NParks said that it is likely an estuarine crocodile, which is known to swim freely in the Strait of Johor. These crocodiles feed and rest in mangroves and freshwater bodies, and are usually found in the water or at mudflats away from visitor routes.
August: Hawksbill turtle lays eggs at East Coast Park
In a rare occurence, a critically endangered hawksbill turtle was spotted laying eggs on a beach at East Coast Park on Aug 23.
The pregnant turtle made landfall at around dusk, and NParks said it was alerted to the sighting by a member of the public at around 7.30pm.
The reptile started laying eggs at about 8.40pm and returned to the water at 10pm, after it had covered the eggs with sand.
Just a week before this sighting, on Aug 16, 32 hawksbill turtle hatchlings were guided back to sea by NParks after they were seen scampering about on the beach by the public.
Sept: Monkey steals eggs and scratches child in Punggol
Over a weekend in September, a monkey found in a Punggol Housing Board estate encroaching on residents' space and scratching a child, before it was captured by the authorities.
Pictures and videos posted on Facebook by Punggol resident Joseph Tan, who first saw the monkey on Sept 1, showed the animal eating oranges and eggs it had snatched from a passer-by.
According to Mr Tan, the monkey had scratched the leg of a boy about four or five years old.
He believes that the monkey came from Coney Island, as the area is connected by the water way.
AVA said that the monkey was caught to safeguard public safety, and relocation options were being explored.
Oct: Python tries to eat pet bird in Pasir Ris home
On Oct 30, Mr Melvin Yap woke up at about 6.30am to find a 1.5m-long python curled on top of his family's pet bird cage.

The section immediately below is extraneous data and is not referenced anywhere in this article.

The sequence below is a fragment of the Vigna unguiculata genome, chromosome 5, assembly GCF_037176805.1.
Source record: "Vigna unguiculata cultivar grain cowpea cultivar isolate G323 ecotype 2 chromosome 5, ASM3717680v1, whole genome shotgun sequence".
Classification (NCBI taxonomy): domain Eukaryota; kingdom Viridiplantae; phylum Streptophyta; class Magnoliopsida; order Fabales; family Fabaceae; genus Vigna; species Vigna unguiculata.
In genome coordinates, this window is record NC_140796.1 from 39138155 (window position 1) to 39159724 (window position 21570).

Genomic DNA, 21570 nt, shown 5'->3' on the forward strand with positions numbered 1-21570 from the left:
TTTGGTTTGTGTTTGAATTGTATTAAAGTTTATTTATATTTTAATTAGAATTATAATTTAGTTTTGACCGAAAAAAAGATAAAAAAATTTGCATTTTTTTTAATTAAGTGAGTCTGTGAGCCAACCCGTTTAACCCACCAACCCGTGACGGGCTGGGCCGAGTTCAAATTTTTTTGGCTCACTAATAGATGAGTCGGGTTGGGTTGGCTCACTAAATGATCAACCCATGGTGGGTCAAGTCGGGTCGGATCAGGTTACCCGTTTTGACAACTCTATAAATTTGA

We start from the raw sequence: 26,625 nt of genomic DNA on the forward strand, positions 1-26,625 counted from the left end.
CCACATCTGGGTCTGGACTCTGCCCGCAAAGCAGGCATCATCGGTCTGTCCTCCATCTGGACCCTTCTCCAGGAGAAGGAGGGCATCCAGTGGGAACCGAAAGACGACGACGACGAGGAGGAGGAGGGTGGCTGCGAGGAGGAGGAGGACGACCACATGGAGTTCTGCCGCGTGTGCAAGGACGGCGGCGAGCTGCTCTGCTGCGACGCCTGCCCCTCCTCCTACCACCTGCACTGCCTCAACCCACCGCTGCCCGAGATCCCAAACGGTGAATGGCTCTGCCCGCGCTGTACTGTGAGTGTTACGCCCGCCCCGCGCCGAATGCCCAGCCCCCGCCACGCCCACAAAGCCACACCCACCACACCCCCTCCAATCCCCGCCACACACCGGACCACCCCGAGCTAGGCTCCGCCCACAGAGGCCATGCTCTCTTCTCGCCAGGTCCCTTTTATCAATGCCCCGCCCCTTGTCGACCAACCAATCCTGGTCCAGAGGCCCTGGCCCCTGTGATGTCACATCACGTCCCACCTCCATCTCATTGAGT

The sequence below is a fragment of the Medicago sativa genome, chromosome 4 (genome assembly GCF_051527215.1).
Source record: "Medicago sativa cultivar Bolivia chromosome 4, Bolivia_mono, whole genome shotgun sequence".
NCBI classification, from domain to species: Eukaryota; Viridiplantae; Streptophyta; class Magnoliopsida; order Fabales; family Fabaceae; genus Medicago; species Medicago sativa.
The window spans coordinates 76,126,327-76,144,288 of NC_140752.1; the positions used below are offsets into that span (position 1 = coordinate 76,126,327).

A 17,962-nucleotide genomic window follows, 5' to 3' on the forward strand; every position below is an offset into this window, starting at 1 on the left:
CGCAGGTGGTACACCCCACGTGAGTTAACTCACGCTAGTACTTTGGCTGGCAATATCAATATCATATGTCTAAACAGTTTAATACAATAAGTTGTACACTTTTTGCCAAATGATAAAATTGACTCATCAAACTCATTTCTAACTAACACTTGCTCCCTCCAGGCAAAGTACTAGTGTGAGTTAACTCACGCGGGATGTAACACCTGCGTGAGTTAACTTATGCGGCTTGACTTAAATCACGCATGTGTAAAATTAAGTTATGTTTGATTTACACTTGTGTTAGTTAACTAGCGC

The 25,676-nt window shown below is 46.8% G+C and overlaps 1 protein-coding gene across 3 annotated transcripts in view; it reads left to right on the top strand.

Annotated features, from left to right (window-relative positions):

The snake may have been trying to eat the bird, he said, adding that he was awoken by his wife screaming at the sight. She had just returned to their Jalan Loyang Besar home, located near Pasir Ris Park, after working the night shift.
His pet bird was "petrified" and stood in a corner of the cage, he added.
Using a stick and a plastic bag, he captured the reptile and placed it in a fish tank, before handing it over to Acres.
Oct: Wild boar injures man outside Hillview condominium
A 44-year-old man suffered cuts and lacerations on both legs after a wild boar attacked him outside a condominium at Hillview Avenue on Oct 19.
The man was walking towards Hillview MRT station when he spotted the animal.
When he tried to run away, he lost his balance and fell, and the wild boar subsequently charged at him.
The wild boar was then hit by a passing bus as it tried to escape, and suffered injuries. It later died.
Following the incident, closed-circuit television cameras were installed in the estate.
Other encounters with boars through the year also received keen interest online.
On June 14, a big herd of wild boars - numbering more than 15 - was caught on video trotting around the Tuas bus interchange.
They were seen loitering on the road as well as in front of a canteen, as passers-by watched curiously.
Nov: Monitor lizard hides under train at Bishan train depot
A monitor lizard turned up at SMRT's train depot in Bishan on Nov 28, and was dragged out by depot staff.
In a video sent to Stomp, staff members were seen prodding something in the undercarriage of a parked train with poles, sticks and dustpans.
Moments later, a monitor lizard fell to the ground. As the staff tried to guide it out by pushing it with their tools, the lizard opened its mouth and even whipped its tail a few times.
A staff member then grabbed it by its tail and hauled it out of the premises.
Netizens however, were critical of the way the lizard was handled by staff, while experts said that the handling of such animals should be left to experienced wildlife rescue organisations.